Winter squashes take more time to reach maturity than summer squash, even though you’ll plant seeds from either kind at the same time. It stores exceptionally well, as long as you follow these harvesting tips.
Harvest winter squash when:
- The rind is hard and tough to scratch or penetrate with your thumbnail
- The skin is dull and looks dry (squashes that aren’t quite ripe yet will have skins that are bright and shiny)
- The night time temperatures have just started to dip into the 40-45 degree Fahrenheit range (ideally before the first frost)
- The fruits have mature coloration (this will vary depending on the type of winter squash you are growing – for spaghetti squash, a mature fruit will be a deep yellow, while a pumpkin will be bright orange)
- The vine has started to die back and dry up
If you’re reading this article and are panicking because you haven’t harvested your squashes yet and they already took a frost, hang on one moment – don’t panic. You can still eat squashes that are harvested after the frost. They will actually taste sweeter and a bit more tender.
However, they just won’t last as long in storage as ones that did not take a frost. You’ll want to use them up first or preserve them in some other way (like freezing) to make sure they don’t go bad on you.
When you’re harvesting winter squash, you will need to cut the squash away from the vine with a set of pruners. You can use your hands to do this, but I don’t recommend it for two reasons. The first is that the vine is prickly and will make your hand irritated and itchy (that’s why I always wear gloves when I’m working with or around my squashes).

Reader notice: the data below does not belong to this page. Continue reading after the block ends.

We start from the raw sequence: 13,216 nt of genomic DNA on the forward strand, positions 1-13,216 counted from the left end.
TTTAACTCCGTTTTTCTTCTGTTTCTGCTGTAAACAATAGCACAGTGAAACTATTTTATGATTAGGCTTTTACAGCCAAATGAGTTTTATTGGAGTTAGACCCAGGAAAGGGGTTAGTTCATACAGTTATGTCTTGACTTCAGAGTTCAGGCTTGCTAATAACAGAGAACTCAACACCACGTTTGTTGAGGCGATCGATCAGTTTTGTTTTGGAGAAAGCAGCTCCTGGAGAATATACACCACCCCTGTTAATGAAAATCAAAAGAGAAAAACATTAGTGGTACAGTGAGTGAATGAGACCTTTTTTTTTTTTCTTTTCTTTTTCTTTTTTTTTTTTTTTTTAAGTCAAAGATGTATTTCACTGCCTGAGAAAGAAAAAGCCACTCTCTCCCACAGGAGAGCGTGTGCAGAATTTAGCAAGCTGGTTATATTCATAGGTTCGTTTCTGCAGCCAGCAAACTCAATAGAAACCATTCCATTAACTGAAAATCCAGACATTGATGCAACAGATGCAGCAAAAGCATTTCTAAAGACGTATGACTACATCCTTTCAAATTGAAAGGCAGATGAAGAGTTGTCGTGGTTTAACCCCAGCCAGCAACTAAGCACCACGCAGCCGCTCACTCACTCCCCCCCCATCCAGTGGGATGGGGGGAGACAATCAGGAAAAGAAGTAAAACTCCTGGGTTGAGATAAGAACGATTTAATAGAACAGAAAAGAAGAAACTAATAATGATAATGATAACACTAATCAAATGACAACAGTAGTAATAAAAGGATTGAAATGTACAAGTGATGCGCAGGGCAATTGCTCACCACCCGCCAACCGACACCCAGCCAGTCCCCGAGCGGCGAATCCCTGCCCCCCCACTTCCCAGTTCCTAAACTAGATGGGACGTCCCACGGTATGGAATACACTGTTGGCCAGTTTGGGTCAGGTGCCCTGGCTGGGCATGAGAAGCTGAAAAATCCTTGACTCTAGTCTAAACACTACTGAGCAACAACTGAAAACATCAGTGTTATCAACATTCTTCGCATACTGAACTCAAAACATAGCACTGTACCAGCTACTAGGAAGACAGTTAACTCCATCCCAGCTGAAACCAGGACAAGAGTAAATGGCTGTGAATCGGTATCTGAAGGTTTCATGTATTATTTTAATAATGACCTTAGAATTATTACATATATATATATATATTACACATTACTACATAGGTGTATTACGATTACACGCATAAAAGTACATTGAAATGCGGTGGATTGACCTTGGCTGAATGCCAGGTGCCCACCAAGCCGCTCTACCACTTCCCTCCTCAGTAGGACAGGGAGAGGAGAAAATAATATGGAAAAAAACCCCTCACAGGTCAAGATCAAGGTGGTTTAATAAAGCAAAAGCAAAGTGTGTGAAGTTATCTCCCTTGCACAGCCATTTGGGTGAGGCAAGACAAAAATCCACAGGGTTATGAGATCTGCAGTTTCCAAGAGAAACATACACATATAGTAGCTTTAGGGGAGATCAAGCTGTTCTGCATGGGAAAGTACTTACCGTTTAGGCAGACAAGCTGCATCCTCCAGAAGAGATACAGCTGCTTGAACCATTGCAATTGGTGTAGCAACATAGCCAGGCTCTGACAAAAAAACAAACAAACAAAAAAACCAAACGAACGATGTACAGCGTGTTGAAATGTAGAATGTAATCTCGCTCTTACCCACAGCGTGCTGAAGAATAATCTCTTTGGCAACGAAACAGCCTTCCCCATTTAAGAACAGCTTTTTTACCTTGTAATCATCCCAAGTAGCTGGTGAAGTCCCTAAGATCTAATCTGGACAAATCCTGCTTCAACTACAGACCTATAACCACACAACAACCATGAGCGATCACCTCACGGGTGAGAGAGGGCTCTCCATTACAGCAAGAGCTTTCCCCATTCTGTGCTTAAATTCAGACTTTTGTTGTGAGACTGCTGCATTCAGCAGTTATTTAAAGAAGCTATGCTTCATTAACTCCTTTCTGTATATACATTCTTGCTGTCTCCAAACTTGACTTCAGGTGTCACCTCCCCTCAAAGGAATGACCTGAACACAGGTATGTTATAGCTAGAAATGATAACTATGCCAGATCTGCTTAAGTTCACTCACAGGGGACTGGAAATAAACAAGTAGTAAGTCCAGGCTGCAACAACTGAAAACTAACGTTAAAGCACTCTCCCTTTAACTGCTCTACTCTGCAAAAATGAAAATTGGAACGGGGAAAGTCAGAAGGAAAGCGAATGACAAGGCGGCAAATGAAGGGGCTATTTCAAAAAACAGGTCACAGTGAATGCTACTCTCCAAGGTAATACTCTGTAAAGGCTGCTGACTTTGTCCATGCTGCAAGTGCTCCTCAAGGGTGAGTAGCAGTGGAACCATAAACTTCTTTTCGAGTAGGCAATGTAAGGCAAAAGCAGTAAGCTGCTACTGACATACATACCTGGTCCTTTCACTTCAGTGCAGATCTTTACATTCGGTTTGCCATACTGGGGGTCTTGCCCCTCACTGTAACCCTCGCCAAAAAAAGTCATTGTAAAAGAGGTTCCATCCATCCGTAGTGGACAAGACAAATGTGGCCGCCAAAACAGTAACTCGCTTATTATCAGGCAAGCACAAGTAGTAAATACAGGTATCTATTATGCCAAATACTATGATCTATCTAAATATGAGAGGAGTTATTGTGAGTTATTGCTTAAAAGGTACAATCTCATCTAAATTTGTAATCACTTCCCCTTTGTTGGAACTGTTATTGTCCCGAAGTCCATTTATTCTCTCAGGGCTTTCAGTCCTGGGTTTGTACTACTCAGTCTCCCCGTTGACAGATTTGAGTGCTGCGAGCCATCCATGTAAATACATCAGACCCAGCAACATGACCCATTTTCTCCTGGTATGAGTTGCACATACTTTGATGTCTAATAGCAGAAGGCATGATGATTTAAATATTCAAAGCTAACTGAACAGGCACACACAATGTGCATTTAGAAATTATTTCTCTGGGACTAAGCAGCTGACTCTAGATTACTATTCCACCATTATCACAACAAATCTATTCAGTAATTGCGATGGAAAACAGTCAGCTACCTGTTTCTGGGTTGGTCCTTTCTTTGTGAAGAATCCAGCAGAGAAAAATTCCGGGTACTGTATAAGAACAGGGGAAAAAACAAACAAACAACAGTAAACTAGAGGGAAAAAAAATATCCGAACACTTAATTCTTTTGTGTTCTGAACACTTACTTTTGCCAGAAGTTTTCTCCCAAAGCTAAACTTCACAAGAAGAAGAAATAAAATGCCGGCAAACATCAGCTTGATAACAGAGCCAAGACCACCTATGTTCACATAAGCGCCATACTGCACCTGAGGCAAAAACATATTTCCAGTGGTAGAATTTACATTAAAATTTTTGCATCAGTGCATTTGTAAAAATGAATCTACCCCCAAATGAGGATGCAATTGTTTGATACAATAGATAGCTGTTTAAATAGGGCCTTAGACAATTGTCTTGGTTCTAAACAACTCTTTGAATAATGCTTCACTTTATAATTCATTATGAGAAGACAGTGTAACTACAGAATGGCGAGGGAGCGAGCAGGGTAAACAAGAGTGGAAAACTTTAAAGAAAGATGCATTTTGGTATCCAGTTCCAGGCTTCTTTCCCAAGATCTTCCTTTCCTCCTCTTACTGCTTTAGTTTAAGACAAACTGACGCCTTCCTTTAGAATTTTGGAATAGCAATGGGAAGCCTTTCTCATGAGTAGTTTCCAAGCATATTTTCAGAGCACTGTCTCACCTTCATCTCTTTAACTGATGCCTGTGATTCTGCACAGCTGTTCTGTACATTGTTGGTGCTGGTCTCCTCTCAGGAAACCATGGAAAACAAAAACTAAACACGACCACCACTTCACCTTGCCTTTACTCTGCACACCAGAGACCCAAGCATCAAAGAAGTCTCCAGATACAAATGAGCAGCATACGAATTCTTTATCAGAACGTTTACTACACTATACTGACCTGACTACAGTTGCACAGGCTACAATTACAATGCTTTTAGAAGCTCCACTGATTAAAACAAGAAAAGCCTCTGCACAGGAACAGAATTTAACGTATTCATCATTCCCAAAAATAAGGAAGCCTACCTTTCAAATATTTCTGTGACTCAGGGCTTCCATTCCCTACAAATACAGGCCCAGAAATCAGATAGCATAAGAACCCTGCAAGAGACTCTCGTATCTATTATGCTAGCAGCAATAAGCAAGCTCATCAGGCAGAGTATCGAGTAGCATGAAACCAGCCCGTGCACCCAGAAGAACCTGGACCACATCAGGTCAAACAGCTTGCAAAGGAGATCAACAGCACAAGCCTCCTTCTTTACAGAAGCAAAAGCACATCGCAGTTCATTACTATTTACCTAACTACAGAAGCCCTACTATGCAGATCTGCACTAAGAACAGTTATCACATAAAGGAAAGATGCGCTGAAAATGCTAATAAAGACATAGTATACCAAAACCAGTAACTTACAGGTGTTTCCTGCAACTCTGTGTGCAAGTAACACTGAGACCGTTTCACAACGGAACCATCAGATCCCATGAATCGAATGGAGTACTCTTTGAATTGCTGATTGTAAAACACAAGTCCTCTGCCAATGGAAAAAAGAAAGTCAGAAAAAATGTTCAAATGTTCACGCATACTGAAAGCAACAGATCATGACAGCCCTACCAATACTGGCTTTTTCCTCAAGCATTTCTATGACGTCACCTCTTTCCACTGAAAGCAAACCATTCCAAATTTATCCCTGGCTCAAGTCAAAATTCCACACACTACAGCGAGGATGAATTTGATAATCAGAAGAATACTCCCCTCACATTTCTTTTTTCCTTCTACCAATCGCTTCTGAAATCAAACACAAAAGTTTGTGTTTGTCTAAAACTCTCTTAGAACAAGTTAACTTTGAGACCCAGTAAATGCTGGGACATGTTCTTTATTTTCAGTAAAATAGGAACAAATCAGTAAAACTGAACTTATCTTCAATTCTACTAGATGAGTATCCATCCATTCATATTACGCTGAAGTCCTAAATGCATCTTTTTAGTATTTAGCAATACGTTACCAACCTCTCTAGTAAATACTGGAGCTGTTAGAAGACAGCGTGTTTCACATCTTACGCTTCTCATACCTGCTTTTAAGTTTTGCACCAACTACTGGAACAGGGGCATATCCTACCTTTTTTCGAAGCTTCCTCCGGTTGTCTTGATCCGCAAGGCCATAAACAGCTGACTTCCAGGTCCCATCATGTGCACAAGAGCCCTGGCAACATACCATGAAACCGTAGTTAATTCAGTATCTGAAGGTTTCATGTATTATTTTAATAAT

The second is that pulling the squashes off the vine by hand can damage the vine and impair the longevity of the squash. If you damage the vine before the rest of the squashes have had a chance to mature, they might never do so.
When you cut the squash off the vine, leave a stem that’s about two- to four-inches long. Leaving the stem on the fruit will help it cure better, whereas simply pulling the fruit off the vine can sometimes leave behind a damaging wound that will lead to rot.
There’s one exception to this, though – and that’s Hubbard squash. When you are storing Hubbard squash, you’ll want to completely remove the stem.
Before putting your squashes in storage, wipe them down with a dry towel, getting rid of any dirt and debris. You can also pull off a blossom, if there’s still one on the plant.
It might be tempting to give your winter squashes a good rinse in the sink, but try to avoid the urge! You should keep the squash as dry as possible when you harvest (if it’s wet when you harvest, make sure you dry it off – if you can avoid harvesting when wet, that’s even better).
Try to avoid handling or harvesting fruit that is wet at all, and take the time to inspect your winter squashes for damage. You should only store squashes that are mostly free from blemishes or damages.
Some people will say not to cure or store squashes with any kind of noticeable issue, but I find this advice to be a bit outdated and impractical.